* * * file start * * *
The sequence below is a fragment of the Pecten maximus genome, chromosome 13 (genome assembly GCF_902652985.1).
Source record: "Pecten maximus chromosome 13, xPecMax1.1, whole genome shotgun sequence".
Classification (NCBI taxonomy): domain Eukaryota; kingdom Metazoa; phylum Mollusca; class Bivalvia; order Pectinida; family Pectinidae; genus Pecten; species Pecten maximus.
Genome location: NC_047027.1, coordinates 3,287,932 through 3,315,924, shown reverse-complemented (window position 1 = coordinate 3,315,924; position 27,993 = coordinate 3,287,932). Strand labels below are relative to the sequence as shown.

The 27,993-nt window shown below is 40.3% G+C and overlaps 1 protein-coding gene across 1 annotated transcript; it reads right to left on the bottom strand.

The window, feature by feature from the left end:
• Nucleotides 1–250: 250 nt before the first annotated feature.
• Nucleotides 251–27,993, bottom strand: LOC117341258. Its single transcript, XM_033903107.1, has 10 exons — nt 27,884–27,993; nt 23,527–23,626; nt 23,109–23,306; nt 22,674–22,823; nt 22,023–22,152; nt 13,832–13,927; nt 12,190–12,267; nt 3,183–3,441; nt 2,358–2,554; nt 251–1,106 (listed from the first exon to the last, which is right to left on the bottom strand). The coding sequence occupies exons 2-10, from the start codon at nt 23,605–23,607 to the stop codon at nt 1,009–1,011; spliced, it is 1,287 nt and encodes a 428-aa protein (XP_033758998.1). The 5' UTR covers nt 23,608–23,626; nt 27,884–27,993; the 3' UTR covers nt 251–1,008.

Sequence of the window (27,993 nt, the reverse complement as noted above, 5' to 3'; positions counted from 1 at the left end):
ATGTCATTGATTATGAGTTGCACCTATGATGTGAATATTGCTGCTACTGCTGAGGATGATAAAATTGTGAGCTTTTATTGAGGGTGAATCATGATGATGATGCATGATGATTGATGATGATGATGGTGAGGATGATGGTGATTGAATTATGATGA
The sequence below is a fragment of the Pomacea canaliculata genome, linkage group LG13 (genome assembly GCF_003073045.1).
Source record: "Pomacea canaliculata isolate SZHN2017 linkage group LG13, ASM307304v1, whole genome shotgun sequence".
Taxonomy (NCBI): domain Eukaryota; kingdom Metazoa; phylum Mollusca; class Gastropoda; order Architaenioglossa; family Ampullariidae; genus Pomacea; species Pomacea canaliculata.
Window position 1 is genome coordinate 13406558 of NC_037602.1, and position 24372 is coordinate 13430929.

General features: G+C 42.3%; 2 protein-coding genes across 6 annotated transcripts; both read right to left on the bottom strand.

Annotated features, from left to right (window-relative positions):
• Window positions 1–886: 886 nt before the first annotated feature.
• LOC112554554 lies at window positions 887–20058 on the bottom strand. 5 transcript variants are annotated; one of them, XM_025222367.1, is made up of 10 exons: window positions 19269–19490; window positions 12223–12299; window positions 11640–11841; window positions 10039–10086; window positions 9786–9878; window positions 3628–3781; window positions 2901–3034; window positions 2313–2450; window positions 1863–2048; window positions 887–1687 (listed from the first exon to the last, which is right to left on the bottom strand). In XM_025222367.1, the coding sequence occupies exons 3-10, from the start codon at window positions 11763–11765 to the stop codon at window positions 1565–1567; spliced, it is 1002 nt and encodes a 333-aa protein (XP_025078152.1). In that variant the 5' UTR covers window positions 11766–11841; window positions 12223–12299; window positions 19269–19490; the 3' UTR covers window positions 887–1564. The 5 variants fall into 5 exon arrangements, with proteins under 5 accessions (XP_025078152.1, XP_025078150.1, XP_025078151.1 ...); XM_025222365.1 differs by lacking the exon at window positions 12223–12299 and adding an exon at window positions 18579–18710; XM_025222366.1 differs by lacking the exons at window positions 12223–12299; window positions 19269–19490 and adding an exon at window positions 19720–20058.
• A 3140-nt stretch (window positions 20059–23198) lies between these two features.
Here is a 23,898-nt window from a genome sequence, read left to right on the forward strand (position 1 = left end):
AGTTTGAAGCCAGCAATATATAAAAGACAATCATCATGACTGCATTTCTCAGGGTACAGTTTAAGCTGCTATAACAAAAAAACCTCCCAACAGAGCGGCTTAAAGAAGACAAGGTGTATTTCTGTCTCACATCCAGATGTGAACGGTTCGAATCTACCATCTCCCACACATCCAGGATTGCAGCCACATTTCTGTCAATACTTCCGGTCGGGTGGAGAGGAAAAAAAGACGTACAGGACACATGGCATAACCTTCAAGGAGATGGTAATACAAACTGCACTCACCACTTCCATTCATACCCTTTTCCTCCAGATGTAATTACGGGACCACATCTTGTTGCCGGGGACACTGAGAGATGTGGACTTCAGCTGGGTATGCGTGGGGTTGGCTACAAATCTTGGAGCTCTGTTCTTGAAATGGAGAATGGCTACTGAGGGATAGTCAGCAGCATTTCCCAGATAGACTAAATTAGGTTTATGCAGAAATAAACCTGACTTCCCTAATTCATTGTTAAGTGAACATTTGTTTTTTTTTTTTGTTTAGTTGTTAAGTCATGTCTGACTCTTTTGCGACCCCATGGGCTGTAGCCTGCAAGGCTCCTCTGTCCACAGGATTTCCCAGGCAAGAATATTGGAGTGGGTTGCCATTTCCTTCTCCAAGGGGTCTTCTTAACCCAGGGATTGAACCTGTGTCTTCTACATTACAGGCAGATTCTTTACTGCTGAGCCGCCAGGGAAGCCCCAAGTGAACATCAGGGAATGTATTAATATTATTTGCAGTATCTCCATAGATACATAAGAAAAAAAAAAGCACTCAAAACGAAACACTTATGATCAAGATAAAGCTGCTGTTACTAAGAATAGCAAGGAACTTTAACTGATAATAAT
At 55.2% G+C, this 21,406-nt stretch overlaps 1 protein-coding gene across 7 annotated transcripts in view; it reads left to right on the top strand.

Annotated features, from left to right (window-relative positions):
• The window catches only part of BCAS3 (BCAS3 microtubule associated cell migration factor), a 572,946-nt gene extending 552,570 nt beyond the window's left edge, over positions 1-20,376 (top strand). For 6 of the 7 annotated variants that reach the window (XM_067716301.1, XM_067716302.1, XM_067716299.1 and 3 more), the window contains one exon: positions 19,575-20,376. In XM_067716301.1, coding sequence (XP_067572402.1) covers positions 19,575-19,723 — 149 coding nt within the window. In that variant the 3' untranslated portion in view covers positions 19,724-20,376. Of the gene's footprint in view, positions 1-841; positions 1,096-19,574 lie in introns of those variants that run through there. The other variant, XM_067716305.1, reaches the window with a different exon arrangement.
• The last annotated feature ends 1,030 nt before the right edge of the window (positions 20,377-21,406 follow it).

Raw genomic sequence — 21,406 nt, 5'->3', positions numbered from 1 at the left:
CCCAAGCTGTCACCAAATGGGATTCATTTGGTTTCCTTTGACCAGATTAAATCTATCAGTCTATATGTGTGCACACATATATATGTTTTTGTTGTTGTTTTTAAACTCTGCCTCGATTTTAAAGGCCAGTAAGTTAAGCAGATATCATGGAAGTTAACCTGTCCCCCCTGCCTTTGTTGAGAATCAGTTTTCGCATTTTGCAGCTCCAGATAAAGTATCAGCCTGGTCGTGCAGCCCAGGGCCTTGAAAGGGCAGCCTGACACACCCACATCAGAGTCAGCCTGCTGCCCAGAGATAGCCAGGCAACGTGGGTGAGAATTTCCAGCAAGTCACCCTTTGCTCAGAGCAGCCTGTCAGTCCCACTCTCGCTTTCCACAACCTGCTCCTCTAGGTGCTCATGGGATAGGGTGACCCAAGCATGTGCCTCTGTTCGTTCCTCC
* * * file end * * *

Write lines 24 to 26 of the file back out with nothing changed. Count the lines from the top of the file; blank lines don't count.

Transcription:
• The window catches only part of BCAS3 (BCAS3 microtubule associated cell migration factor), a 572,946-nt gene extending 552,570 nt beyond the window's left edge, over positions 1-20,376 (top strand). For 6 of the 7 annotated variants that reach the window (XM_067716301.1, XM_067716302.1, XM_067716299.1 and 3 more), the window contains one exon: positions 19,575-20,376. In XM_067716301.1, coding sequence (XP_067572402.1) covers positions 19,575-19,723 — 149 coding nt within the window. In that variant the 3' untranslated portion in view covers positions 19,724-20,376. Of the gene's footprint in view, positions 1-841; positions 1,096-19,574 lie in introns of those variants that run through there. The other variant, XM_067716305.1, reaches the window with a different exon arrangement.
• The last annotated feature ends 1,030 nt before the right edge of the window (positions 20,377-21,406 follow it).

Raw genomic sequence — 21,406 nt, 5'->3', positions numbered from 1 at the left: